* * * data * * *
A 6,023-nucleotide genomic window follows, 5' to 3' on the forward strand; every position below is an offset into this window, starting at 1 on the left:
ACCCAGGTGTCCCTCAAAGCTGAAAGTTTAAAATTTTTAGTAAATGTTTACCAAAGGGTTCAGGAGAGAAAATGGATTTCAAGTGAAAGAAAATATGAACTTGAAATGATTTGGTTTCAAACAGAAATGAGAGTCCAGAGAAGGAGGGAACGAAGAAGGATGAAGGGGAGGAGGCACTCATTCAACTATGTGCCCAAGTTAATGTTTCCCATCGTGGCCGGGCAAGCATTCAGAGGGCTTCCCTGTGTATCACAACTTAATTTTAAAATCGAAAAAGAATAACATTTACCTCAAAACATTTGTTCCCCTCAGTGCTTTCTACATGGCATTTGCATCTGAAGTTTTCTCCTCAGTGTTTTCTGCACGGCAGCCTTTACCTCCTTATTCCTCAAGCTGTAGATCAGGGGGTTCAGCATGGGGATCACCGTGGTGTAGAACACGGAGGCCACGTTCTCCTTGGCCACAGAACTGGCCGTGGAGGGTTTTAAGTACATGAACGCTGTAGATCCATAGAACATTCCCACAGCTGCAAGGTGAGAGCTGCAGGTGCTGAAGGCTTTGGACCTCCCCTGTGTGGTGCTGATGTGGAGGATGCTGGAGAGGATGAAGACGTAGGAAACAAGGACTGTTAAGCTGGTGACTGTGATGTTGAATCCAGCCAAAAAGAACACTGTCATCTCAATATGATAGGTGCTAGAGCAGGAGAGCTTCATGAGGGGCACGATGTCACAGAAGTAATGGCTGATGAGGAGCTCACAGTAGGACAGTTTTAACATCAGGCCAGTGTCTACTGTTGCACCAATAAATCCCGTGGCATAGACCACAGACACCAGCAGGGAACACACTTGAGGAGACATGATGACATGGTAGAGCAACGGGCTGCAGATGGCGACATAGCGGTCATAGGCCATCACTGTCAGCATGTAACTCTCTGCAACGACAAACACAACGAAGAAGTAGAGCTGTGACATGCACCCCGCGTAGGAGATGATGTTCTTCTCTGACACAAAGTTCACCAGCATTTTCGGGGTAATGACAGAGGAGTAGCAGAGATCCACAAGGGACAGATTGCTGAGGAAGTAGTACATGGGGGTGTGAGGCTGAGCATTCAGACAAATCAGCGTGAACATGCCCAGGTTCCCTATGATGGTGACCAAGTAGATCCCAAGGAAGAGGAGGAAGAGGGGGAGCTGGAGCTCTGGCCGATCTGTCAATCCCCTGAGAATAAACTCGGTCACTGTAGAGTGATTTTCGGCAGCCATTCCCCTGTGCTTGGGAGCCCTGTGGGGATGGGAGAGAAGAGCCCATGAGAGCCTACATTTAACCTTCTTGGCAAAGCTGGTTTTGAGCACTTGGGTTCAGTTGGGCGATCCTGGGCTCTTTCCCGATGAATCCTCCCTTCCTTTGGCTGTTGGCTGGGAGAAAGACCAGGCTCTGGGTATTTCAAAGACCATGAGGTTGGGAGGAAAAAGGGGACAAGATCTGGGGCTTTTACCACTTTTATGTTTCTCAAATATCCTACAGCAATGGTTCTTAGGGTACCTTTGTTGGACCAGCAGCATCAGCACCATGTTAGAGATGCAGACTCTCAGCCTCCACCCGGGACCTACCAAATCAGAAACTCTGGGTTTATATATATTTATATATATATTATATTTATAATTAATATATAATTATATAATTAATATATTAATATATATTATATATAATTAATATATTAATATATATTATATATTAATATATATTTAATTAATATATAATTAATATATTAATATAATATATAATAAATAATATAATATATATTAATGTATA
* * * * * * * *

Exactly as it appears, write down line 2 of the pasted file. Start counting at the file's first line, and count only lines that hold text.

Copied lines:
ACCCAGGTGTCCCTCAAAGCTGAAAGTTTAAAATTTTTAGTAAATGTTTACCAAAGGGTTCAGGAGAGAAAATGGATTTCAAGTGAAAGAAAATATGAACTTGAAATGATTTGGTTTCAAACAGAAATGAGAGTCCAGAGAAGGAGGGAACGAAGAAGGATGAAGGGGAGGAGGCACTCATTCAACTATGTGCCCAAGTTAATGTTTCCCATCGTGGCCGGGCAAGCATTCAGAGGGCTTCCCTGTGTATCACAACTTAATTTTAAAATCGAAAAAGAATAACATTTACCTCAAAACATTTGTTCCCCTCAGTGCTTTCTACATGGCATTTGCATCTGAAGTTTTCTCCTCAGTGTTTTCTGCACGGCAGCCTTTACCTCCTTATTCCTCAAGCTGTAGATCAGGGGGTTCAGCATGGGGATCACCGTGGTGTAGAACACGGAGGCCACGTTCTCCTTGGCCACAGAACTGGCCGTGGAGGGTTTTAAGTACATGAACGCTGTAGATCCATAGAACATTCCCACAGCTGCAAGGTGAGAGCTGCAGGTGCTGAAGGCTTTGGACCTCCCCTGTGTGGTGCTGATGTGGAGGATGCTGGAGAGGATGAAGACGTAGGAAACAAGGACTGTTAAGCTGGTGACTGTGATGTTGAATCCAGCCAAAAAGAACACTGTCATCTCAATATGATAGGTGCTAGAGCAGGAGAGCTTCATGAGGGGCACGATGTCACAGAAGTAATGGCTGATGAGGAGCTCACAGTAGGACAGTTTTAACATCAGGCCAGTGTCTACTGTTGCACCAATAAATCCCGTGGCATAGACCACAGACACCAGCAGGGAACACACTTGAGGAGACATGATGACATGGTAGAGCAACGGGCTGCAGATGGCGACATAGCGGTCATAGGCCATCACTGTCAGCATGTAACTCTCTGCAACGACAAACACAACGAAGAAGTAGAGCTGTGACATGCACCCCGCGTAGGAGATGATGTTCTTCTCTGACACAAAGTTCACCAGCATTTTCGGGGTAATGACAGAGGAGTAGCAGAGATCCACAAGGGACAGATTGCTGAGGAAGTAGTACATGGGGGTGTGAGGCTGAGCATTCAGACAAATCAGCGTGAACATGCCCAGGTTCCCTATGATGGTGACCAAGTAGATCCCAAGGAAGAGGAGGAAGAGGGGGAGCTGGAGCTCTGGCCGATCTGTCAATCCCCTGAGAATAAACTCGGTCACTGTAGAGTGATTTTCGGCAGCCATTCCCCTGTGCTTGGGAGCCCTGTGGGGATGGGAGAGAAGAGCCCATGAGAGCCTACATTTAACCTTCTTGGCAAAGCTGGTTTTGAGCACTTGGGTTCAGTTGGGCGATCCTGGGCTCTTTCCCGATGAATCCTCCCTTCCTTTGGCTGTTGGCTGGGAGAAAGACCAGGCTCTGGGTATTTCAAAGACCATGAGGTTGGGAGGAAAAAGGGGACAAGATCTGGGGCTTTTACCACTTTTATGTTTCTCAAATATCCTACAGCAATGGTTCTTAGGGTACCTTTGTTGGACCAGCAGCATCAGCACCATGTTAGAGATGCAGACTCTCAGCCTCCACCCGGGACCTACCAAATCAGAAACTCTGGGTTTATATATATTTATATATATATTATATTTATAATTAATATATAATTATATAATTAATATATTAATATATATTATATATAATTAATATATTAATATATATTATATATTAATATATATTTAATTAATATATAATTAATATATTAATATAATATATAATAAATAATATAATATATATTAATGTATA